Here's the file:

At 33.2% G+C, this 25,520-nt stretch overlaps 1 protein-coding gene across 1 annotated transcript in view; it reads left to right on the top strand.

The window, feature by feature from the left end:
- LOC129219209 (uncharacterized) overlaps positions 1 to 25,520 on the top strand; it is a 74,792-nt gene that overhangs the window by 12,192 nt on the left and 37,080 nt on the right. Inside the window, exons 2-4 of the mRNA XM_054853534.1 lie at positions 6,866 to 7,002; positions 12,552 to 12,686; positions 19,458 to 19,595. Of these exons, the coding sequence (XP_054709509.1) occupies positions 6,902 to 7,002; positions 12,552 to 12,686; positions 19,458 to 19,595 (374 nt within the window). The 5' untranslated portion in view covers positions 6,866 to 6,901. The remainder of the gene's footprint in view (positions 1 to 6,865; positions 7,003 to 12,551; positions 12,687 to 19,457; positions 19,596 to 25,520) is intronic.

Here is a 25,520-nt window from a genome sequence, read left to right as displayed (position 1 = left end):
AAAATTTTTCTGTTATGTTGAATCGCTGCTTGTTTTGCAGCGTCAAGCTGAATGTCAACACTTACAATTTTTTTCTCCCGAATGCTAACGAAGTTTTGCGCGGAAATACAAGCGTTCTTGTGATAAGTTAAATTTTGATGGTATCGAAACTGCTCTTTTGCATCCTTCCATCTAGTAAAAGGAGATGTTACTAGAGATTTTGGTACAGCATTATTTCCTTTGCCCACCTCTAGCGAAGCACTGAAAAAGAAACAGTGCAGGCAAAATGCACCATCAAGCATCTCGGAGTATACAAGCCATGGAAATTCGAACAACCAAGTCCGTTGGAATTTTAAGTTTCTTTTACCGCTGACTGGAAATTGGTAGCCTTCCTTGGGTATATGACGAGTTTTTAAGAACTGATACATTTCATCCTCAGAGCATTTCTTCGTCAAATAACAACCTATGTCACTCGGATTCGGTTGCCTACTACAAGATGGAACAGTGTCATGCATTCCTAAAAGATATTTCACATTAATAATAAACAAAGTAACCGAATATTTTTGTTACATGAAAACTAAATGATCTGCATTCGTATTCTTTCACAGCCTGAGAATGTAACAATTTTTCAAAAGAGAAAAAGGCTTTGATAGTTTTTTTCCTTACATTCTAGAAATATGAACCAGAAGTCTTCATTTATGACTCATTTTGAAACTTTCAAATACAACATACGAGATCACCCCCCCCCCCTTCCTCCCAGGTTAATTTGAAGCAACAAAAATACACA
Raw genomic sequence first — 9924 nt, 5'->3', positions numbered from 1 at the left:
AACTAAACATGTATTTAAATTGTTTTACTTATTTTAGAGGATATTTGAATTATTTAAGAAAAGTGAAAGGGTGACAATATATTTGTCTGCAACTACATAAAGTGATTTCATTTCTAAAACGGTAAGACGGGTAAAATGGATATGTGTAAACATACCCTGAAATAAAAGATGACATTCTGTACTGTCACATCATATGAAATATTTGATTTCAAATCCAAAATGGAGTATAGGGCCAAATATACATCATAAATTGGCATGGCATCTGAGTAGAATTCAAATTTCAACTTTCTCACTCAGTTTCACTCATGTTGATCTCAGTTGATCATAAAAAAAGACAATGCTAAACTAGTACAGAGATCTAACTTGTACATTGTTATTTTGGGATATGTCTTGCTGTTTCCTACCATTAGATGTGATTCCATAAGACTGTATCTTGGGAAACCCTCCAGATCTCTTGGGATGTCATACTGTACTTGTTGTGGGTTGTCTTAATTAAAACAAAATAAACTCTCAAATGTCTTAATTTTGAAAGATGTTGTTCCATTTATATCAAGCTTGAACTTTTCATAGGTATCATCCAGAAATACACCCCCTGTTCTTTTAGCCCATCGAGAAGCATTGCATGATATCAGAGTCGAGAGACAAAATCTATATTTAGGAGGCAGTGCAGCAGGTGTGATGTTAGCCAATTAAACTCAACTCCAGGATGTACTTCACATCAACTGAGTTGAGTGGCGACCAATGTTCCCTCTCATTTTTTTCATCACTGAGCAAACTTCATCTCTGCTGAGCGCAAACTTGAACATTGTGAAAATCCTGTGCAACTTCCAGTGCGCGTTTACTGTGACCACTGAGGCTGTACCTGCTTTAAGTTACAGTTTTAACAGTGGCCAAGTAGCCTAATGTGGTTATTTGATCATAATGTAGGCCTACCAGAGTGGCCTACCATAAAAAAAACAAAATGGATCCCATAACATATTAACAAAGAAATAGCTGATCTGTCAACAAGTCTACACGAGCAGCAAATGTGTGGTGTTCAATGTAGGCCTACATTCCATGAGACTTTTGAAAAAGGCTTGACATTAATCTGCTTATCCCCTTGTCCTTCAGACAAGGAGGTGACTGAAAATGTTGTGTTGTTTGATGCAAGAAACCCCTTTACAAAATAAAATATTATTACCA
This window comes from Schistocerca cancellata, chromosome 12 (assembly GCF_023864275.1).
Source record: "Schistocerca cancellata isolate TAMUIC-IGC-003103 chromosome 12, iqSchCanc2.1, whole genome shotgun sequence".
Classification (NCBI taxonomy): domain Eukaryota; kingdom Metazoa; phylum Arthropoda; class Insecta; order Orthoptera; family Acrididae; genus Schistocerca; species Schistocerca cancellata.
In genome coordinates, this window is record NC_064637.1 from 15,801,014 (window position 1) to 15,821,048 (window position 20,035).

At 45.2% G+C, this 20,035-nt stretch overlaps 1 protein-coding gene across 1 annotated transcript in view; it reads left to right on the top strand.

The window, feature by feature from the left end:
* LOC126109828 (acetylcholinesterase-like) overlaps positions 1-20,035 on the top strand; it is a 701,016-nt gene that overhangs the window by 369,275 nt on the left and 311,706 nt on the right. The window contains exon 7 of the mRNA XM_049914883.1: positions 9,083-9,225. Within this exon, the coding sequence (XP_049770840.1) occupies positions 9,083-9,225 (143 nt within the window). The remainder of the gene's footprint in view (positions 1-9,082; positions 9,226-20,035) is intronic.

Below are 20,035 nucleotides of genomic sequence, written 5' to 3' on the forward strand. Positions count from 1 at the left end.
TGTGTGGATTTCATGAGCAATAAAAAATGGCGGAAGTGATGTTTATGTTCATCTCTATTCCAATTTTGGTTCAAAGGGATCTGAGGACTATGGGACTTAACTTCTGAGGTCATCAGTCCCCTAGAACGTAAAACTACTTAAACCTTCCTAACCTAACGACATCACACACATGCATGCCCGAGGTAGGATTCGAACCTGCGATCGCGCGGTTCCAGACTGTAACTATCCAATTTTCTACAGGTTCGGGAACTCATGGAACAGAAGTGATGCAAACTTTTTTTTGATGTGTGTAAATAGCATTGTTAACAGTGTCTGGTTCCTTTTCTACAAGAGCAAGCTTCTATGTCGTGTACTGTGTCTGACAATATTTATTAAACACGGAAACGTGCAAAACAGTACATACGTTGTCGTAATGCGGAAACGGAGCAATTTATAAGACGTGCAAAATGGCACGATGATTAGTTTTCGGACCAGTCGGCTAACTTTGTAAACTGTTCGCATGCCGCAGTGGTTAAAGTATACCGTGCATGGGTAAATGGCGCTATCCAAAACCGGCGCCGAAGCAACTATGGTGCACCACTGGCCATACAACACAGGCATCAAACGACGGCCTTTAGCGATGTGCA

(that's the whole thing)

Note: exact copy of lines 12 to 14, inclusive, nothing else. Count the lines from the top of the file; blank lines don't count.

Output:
At 45.2% G+C, this 20,035-nt stretch overlaps 1 protein-coding gene across 1 annotated transcript in view; it reads left to right on the top strand.

The window, feature by feature from the left end:
* LOC126109828 (acetylcholinesterase-like) overlaps positions 1-20,035 on the top strand; it is a 701,016-nt gene that overhangs the window by 369,275 nt on the left and 311,706 nt on the right. The window contains exon 7 of the mRNA XM_049914883.1: positions 9,083-9,225. Within this exon, the coding sequence (XP_049770840.1) occupies positions 9,083-9,225 (143 nt within the window). The remainder of the gene's footprint in view (positions 1-9,082; positions 9,226-20,035) is intronic.